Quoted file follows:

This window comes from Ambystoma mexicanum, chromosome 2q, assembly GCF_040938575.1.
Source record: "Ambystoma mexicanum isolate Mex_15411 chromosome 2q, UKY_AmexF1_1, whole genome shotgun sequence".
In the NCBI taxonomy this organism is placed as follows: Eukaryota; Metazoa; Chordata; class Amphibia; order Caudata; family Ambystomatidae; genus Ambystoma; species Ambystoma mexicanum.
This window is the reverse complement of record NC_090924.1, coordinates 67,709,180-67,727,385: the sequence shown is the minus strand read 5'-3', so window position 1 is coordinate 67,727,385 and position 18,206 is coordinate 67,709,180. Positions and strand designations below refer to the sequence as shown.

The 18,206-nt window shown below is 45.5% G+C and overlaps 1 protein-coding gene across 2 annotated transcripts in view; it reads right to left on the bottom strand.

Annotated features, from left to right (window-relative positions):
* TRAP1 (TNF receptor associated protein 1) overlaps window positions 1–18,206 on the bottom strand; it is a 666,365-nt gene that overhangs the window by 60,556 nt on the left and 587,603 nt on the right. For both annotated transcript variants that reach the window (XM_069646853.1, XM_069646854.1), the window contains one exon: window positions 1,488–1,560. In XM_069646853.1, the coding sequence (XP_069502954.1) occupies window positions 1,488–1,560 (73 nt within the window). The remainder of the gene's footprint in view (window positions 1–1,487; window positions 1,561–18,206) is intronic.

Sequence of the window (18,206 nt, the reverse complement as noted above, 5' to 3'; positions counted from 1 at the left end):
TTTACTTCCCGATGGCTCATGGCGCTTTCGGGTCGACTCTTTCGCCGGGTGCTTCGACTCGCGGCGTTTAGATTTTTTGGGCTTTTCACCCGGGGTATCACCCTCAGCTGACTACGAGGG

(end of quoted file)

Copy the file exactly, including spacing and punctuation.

This window comes from Ambystoma mexicanum, chromosome 2q, assembly GCF_040938575.1.
Source record: "Ambystoma mexicanum isolate Mex_15411 chromosome 2q, UKY_AmexF1_1, whole genome shotgun sequence".
In the NCBI taxonomy this organism is placed as follows: Eukaryota; Metazoa; Chordata; class Amphibia; order Caudata; family Ambystomatidae; genus Ambystoma; species Ambystoma mexicanum.
This window is the reverse complement of record NC_090924.1, coordinates 67,709,180-67,727,385: the sequence shown is the minus strand read 5'-3', so window position 1 is coordinate 67,727,385 and position 18,206 is coordinate 67,709,180. Positions and strand designations below refer to the sequence as shown.

The 18,206-nt window shown below is 45.5% G+C and overlaps 1 protein-coding gene across 2 annotated transcripts in view; it reads right to left on the bottom strand.

Annotated features, from left to right (window-relative positions):
* TRAP1 (TNF receptor associated protein 1) overlaps window positions 1–18,206 on the bottom strand; it is a 666,365-nt gene that overhangs the window by 60,556 nt on the left and 587,603 nt on the right. For both annotated transcript variants that reach the window (XM_069646853.1, XM_069646854.1), the window contains one exon: window positions 1,488–1,560. In XM_069646853.1, the coding sequence (XP_069502954.1) occupies window positions 1,488–1,560 (73 nt within the window). The remainder of the gene's footprint in view (window positions 1–1,487; window positions 1,561–18,206) is intronic.

Sequence of the window (18,206 nt, the reverse complement as noted above, 5' to 3'; positions counted from 1 at the left end):
TTTACTTCCCGATGGCTCATGGCGCTTTCGGGTCGACTCTTTCGCCGGGTGCTTCGACTCGCGGCGTTTAGATTTTTTGGGCTTTTCACCCGGGGTATCACCCTCAGCTGACTACGAGGG